UK grocery shoppers explore newfound freedoms

Take-home grocery sales fell by 4% during the 12 weeks to 8 August. The impact of COVID-19 on people’s spending continues, as grocery sales remain 9.9% higher in the latest 12 weeks vs 2019.
17 August 2021
grocery market share
Fraser  McKevitt

Head of Retail and Consumer Insight, Worldpanel Division, UK

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The latest take-home grocery figures from Kantar show sales fell by 4.0% during the 12 weeks to 8 August 2021 compared with the same time last year. In the shorter term, sales are declining much more slowly: by 0.5% over the past four weeks. It is apparent that COVID-19 is still having an impact on people’s spending, as grocery sales remain 9.9% higher in the latest 12 weeks than the same period in 2019.

In the past month, grocery sales were just 0.5% lower than this time last year, the best four-week-ending market performance since April. In monetary terms at least, we seem to be in a similar place to 12 months ago, but if we dig deeper into the data, we can see that our shopping habits are actually very different. With the end of social distancing restrictions, people have been happier to head into stores to make more regular, smaller shops. Consumers made an extra 108,000 shopping trips this month, while average basket sizes were 10% smaller.

Fewer but loyal online shoppers

The gradual return to more traditional behaviour is also affecting online grocery sales. Take up of online grocery shopping grew rapidly during the pandemic, but as lockdown restrictions have loosened a divide is beginning to emerge. Those who have come to love the convenience of an online shop are sticking with it, ordering regularly and spending on average more than two thirds of their total grocery bill online. But the unconverted are starting to drop away, preferring to get back to store instead. Just over 20% of the population bought groceries online in the latest 12 weeks, the lowest level we’ve seen since October last year, while the share of grocery sales made online now stands at 13.0%, down from a peak of 15.4% in February.

This shift away from online has contributed to Ocado’s sales falling by 0.7%, its first decline on record. Ocado’s growth is now comparing against the rapid expansion it enjoyed in 2020 so it’s not altogether surprising that we’re now seeing a small dip. It’s still a positive outlook for the online specialist though. Ocado has retained 1.8% of total grocery sales, the same as last year, and sales are up by 44.4% compared with 2019, the fastest two-year growth in the market.

Other retailers, including Amazon, are continuing to explore online opportunities. Amazon announced this week that it will be adding its own branded groceries to its UK website, supplementing its existing tie up with Morrisons. This could bring its offer more in line with what we know about British shopping habits. The British public is among the most reliant in the world on retailer own label brands. Currently 11% of Amazon’s grocery sales are own label lines, well below the 50% market average. 

If there’s one pandemic habit that has stuck it is perhaps that cash-free payment is now king – another trend Amazon has been trying to capitalise on. Across major grocery retailers, 87% of payments are now made by card rather than with cash.* As we shift to cashless payment methods, retailers have been looking to make purchasing as seamless as possible. Amazon launched its new ‘just walk out’ stores, while Tesco announced last week that it is preparing to introduce its first till-less shop, and we anticipate more retailers will follow suit.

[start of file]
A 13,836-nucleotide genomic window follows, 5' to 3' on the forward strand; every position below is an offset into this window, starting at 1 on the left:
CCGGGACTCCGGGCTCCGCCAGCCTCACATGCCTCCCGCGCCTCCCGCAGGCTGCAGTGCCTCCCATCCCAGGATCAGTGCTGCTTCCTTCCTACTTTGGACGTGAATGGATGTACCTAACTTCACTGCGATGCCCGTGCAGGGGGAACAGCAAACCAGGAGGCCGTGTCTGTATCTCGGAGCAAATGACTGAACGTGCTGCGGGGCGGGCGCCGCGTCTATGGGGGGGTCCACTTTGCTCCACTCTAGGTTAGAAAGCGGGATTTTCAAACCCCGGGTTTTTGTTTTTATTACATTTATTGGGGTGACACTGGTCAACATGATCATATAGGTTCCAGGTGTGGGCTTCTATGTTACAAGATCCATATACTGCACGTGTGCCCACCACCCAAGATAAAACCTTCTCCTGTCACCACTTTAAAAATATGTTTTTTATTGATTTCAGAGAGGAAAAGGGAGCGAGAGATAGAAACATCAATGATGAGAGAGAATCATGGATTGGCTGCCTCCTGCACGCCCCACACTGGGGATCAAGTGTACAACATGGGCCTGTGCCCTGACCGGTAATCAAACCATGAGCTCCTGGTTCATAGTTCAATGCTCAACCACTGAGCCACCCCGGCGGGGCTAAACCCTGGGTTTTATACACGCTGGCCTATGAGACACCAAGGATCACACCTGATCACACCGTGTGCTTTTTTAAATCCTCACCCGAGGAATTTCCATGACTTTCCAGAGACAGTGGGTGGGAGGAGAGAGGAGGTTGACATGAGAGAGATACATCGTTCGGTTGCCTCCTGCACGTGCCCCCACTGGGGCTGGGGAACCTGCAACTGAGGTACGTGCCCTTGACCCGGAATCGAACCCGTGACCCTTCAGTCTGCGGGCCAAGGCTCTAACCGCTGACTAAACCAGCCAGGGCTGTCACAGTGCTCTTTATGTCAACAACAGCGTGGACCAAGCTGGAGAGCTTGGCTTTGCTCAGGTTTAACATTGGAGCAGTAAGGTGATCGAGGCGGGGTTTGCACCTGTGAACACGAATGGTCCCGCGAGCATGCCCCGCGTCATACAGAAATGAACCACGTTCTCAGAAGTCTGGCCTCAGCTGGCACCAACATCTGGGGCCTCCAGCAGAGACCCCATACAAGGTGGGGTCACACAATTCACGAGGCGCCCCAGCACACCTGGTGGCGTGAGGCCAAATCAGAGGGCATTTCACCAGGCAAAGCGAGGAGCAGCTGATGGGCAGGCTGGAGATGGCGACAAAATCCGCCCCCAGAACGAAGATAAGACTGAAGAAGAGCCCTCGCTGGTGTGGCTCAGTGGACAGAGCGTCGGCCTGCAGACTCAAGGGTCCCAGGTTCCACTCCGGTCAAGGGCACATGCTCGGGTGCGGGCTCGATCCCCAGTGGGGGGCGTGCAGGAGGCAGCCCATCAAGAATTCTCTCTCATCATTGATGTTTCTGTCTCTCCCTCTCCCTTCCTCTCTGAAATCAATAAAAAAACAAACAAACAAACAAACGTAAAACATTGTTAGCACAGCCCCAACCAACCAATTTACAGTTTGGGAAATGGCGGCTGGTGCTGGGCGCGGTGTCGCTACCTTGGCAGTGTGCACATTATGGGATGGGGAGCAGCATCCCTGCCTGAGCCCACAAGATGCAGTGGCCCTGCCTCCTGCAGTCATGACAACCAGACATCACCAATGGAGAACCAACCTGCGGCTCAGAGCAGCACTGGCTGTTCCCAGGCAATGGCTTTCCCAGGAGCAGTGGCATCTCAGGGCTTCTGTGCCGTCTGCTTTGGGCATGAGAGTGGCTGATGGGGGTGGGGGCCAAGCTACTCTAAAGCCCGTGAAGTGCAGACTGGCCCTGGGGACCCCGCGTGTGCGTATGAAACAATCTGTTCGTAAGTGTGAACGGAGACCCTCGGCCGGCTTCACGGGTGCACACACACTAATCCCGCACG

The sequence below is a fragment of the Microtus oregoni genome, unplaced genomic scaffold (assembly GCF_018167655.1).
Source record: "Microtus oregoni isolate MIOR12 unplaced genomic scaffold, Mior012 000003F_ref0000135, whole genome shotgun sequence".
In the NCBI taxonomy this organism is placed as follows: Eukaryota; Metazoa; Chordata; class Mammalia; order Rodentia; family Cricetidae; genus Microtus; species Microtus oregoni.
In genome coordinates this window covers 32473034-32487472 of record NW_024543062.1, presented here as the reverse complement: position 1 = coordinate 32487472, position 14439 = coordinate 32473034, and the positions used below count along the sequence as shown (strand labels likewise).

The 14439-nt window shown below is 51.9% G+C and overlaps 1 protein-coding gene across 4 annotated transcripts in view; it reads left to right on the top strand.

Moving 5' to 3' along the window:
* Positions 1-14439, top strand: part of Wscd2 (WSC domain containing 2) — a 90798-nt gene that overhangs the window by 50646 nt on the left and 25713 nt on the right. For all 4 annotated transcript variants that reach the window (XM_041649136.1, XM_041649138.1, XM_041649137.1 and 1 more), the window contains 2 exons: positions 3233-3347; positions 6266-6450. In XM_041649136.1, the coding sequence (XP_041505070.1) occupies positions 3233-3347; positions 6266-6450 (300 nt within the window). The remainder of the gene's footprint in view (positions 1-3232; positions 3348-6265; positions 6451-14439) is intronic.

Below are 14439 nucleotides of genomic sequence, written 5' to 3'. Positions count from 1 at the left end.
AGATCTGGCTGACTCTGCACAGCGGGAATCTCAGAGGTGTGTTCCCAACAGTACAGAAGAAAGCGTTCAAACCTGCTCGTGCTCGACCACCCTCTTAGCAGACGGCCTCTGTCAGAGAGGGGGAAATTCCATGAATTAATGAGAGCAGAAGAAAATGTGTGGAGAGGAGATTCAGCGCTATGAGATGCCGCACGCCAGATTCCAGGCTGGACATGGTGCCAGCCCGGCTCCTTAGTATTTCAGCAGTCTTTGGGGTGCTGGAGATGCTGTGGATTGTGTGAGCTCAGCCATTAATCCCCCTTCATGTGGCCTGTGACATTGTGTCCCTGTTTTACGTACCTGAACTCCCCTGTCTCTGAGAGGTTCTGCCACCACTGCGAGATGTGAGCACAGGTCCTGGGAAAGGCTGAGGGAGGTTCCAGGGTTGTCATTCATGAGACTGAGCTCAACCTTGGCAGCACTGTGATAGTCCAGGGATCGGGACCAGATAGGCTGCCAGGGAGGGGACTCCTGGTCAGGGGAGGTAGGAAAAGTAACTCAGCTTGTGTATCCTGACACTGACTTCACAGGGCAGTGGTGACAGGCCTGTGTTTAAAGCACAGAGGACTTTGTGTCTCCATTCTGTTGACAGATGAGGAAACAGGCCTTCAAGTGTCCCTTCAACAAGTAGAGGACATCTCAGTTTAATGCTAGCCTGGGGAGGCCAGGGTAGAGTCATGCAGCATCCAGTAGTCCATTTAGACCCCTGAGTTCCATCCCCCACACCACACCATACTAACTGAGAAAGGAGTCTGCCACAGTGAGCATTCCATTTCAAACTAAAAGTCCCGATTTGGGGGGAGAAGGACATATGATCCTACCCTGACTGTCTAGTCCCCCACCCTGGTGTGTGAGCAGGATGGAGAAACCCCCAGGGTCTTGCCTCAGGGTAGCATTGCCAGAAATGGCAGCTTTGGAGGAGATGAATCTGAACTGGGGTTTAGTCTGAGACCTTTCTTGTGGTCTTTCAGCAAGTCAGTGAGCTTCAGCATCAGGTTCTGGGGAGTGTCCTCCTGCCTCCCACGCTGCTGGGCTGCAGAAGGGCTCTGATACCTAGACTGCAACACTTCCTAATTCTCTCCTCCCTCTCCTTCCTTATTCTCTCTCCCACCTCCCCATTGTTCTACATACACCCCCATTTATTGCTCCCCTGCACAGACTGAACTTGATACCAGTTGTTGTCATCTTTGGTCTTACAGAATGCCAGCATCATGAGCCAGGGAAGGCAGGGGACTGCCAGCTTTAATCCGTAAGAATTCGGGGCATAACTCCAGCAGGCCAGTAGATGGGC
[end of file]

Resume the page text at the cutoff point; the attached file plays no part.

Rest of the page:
Like-for-like grocery prices have been falling since April this year and the trend continued over this 12-week period as they dropped by 0.8%. However, the past four weeks paint a slightly different picture with inflation growing by 0.4%. Although relatively low, this four-week level of inflation would still add £19 to the average household’s annual grocery bill. It’s expected that inflation will rise again in the coming months, and as a result we’ll likely see shoppers seeking to tighten the purse strings and save where they can.

Waitrose leads the grocers’ pack

Waitrose was the only grocer to increase sales in the past 12 weeks, with growth of 0.6% as it attracted 365,000 more shoppers than it did last year. The retailer expanded its market share by 0.2 percentage points, up to 4.9%. Tesco’s share of grocery sales increased by 0.6 percentage points from 26.6% to 27.2%, its largest year-on-year share gain since 2007. Sales were bolstered by its premium ‘Finest’ range, which rose by £29 million.

Sainsbury’s share also nudged up by 0.3 percentage points to give it 15.2% of the market. Asda saw a 17% jump in the number of shopping trips compared with last year, now holding 14.2% of grocery sales. Meanwhile, Morrisons share dipped to 10.0%, with sales falling by 6.2% as they are measured against a strong performance last year.

Discount retailers Aldi and Lidl both gained market share. Aldi holds 8.2% of the market and Lidl 6.1%. Co-op and Iceland, two of the standout performers of the past 18 months, saw sales fall year on year. They now have market shares of 6.6% and 2.3% respectively.

*Worldpanel Plus data for the 12 weeks ending 27 June 2021, covering spend in grocery multiples.  

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